Bidjadanga Artists Commissioned for Swim and Survive Artwork

[by Samantha Vigus]


Image: supplied

Royal Life Saving WA is excited to soon be able to showcase some original artwork created by artists in the remote Aboriginal community of Bidyadanga, in WA’s Kimberley region. The artwork was created as part of a special project for Royal Life Saving WA’s Swim and Survive program.


Royal Life Saving WA's Bernie Egan, pool manager at the Bidyadanga Remote Community Pool, helped to facilitate the project together with Bidyadanga Aboriginal Community La Grange Inc (BACLG) and the Kullarri Regional Communities Indigenous Corporation (KRCIC).


“As part of Royal Life Saving’s commitment to inclusive swimming and water safety education, an art project with the BACLG Women’s Centre and the local Bidyadanga Artists was created to produce some artwork that Royal Life Saving could use for future Swim and Survive certificates,” said Bernie.


“The artists at the Women’s Centre were excited at the opportunity to represent the community and produce some art for the project, Ingrid Elmitt, Community Programs Officer at the KRCIC and Women’s Centre coordinator, would like to thank Royal Life Saving for the opportunity to participate in the project.”


With the community still closed to outside visitors due to COVID, the Bidyadanga Artists have had limited opportunity to get their art out into the wider market. To have the opportunity to collaborate with an organisation such as Royal Life Saving gives the artists a new market to create for.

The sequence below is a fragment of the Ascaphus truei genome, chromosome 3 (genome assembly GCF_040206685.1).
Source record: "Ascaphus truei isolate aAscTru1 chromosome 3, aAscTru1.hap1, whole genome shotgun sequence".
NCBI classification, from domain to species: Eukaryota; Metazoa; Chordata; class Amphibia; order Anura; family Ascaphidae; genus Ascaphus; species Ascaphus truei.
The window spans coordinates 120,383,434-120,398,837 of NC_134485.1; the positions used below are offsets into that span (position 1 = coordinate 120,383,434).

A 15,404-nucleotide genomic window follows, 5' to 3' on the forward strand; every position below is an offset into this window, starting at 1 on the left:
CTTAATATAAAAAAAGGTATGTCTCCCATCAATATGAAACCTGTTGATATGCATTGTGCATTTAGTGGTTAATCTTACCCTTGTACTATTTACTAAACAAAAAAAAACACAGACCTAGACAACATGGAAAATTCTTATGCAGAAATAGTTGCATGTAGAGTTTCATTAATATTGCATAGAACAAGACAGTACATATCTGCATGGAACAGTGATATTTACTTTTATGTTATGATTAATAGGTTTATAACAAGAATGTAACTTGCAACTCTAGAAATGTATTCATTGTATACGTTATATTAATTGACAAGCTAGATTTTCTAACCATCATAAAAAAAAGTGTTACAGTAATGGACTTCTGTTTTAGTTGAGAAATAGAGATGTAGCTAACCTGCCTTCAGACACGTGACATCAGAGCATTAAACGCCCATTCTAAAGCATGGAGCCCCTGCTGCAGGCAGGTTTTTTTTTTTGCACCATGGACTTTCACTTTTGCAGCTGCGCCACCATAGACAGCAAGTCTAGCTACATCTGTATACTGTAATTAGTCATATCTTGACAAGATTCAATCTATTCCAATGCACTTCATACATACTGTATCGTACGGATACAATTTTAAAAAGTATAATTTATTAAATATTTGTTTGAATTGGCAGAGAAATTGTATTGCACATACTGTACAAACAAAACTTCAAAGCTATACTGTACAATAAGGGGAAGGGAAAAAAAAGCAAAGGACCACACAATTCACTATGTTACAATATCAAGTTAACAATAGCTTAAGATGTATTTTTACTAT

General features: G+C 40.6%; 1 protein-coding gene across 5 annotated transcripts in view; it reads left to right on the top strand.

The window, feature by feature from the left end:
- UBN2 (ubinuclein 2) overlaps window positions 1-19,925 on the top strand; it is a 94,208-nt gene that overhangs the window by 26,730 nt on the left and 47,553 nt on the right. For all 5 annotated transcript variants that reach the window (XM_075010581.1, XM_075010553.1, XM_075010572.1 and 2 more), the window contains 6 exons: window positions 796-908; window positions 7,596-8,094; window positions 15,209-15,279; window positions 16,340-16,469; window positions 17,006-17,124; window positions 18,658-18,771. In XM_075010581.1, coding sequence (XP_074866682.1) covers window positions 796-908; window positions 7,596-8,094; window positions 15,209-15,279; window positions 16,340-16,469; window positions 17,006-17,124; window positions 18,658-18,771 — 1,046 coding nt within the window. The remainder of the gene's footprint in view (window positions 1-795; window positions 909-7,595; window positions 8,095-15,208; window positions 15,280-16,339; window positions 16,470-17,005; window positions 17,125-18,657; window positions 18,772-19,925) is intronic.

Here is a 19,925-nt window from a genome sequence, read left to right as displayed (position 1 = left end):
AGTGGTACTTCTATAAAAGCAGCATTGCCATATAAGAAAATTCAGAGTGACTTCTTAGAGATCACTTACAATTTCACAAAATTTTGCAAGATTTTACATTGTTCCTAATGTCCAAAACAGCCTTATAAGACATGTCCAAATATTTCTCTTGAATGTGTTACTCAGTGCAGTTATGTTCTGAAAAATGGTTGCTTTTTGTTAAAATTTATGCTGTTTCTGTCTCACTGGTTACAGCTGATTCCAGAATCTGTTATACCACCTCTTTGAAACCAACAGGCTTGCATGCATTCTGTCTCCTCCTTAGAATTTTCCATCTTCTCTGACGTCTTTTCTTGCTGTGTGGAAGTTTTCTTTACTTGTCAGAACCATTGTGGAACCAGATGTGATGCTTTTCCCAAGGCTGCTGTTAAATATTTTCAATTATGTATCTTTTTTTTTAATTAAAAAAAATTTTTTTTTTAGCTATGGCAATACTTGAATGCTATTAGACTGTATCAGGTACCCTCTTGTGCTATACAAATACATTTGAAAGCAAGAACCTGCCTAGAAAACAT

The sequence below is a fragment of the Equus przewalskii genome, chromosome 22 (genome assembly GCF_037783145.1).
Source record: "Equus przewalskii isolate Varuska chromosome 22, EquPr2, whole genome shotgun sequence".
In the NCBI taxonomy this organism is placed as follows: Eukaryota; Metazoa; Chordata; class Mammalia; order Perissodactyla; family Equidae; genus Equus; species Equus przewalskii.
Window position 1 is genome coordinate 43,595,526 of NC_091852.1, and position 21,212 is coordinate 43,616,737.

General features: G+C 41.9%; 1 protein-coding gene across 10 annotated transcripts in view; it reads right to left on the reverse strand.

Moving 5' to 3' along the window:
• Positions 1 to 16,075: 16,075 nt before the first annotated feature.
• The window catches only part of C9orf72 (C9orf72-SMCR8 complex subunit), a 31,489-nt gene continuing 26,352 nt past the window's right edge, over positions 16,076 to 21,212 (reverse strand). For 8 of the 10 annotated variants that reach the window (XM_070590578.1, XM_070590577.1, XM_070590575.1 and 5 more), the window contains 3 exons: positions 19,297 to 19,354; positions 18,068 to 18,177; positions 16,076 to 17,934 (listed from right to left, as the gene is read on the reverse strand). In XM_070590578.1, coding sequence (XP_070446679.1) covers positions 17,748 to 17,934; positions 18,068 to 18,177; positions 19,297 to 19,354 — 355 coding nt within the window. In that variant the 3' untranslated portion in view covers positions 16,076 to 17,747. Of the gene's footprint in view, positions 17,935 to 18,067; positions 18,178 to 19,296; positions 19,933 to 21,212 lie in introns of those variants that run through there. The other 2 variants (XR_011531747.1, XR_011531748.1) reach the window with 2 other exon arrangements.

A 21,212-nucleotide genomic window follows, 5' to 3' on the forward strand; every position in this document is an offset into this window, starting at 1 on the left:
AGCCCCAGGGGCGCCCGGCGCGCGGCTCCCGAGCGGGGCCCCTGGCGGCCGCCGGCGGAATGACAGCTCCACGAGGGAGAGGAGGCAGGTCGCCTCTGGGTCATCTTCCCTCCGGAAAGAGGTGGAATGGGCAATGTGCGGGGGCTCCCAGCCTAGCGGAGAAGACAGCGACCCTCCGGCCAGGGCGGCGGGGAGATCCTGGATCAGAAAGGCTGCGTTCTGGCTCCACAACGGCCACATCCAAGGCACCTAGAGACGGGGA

The criteria outlined for the artists working on the project included community, environment, and water safety.


The artists worked on their pieces over the course of three months, with the finished works presented to Bernie at a special morning tea at the Women’s Centre. Eight pieces in total were presented at the morning tea and have since made their way to head office in Perth.


Royal Life Saving WA Senior Manager Education Trent Hotchkin said, “Royal Life Saving WA was so impressed with the work created for the Swim and Survive Art Project that we decided to purchase all eight pieces.”


Bernie said the news was well received by the artists, who enjoyed participating in the project and were excited to see how the works will be used.


“The ladies at the Women’s Centre look forward to seeing how their art is going to be used to promote water safety, and to see local art on the future swim certificates that their children will earn for participating in Swim and Survive lessons.”


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